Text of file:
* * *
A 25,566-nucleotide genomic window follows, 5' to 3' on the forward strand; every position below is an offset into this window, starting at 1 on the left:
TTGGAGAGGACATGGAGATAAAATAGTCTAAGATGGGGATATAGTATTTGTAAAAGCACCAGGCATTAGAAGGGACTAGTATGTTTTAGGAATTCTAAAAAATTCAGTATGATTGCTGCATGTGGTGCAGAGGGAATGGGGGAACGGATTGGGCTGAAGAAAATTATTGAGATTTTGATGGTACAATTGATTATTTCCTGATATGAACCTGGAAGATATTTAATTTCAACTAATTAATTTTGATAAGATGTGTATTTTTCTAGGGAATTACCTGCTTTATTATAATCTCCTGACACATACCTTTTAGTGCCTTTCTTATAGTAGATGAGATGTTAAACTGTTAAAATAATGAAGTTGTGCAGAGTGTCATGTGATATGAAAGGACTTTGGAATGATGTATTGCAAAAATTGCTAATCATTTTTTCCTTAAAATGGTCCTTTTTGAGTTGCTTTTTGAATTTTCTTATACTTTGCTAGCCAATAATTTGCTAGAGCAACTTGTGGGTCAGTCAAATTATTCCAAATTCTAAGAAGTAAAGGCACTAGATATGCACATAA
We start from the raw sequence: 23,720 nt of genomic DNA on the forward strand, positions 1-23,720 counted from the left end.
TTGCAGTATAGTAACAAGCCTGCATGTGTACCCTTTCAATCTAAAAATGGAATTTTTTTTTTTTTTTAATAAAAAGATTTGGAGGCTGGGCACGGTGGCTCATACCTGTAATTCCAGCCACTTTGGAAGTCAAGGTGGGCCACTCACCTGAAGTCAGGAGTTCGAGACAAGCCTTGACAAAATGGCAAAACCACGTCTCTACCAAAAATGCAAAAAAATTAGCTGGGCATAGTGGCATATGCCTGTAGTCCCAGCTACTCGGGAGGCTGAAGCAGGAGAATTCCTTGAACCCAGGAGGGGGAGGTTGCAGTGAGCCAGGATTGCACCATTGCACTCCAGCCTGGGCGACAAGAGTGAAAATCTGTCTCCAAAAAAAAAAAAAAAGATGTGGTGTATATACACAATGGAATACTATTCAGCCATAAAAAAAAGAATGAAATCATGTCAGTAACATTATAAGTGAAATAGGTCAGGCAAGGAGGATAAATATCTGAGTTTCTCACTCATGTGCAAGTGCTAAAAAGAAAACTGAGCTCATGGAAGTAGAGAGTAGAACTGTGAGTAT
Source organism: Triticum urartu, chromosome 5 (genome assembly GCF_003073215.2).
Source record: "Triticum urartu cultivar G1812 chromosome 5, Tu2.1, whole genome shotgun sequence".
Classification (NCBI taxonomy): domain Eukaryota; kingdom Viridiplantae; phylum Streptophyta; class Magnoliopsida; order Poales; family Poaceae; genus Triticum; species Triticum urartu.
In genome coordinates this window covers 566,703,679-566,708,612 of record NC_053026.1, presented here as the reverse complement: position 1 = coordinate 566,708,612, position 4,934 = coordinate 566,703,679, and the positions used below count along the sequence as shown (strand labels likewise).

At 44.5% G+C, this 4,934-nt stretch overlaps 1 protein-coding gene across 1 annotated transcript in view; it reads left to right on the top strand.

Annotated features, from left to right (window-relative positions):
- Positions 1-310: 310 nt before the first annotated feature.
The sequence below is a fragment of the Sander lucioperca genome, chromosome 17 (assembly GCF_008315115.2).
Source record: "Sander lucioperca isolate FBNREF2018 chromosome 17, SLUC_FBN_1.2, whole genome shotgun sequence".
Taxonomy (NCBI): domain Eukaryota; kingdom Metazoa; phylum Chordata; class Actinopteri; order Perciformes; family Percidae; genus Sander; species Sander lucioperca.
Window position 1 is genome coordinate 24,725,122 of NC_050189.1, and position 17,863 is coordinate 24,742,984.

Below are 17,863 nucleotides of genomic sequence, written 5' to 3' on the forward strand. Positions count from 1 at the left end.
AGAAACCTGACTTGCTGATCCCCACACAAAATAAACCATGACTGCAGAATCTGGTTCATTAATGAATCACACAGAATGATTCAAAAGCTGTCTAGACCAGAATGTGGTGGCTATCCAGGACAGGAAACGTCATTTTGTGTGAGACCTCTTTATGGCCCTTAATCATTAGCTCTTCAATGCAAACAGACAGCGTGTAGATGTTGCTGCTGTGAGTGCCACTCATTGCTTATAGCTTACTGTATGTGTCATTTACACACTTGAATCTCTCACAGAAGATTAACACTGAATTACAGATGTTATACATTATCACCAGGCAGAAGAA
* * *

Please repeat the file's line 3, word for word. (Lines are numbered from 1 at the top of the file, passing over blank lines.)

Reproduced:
We start from the raw sequence: 23,720 nt of genomic DNA on the forward strand, positions 1-23,720 counted from the left end.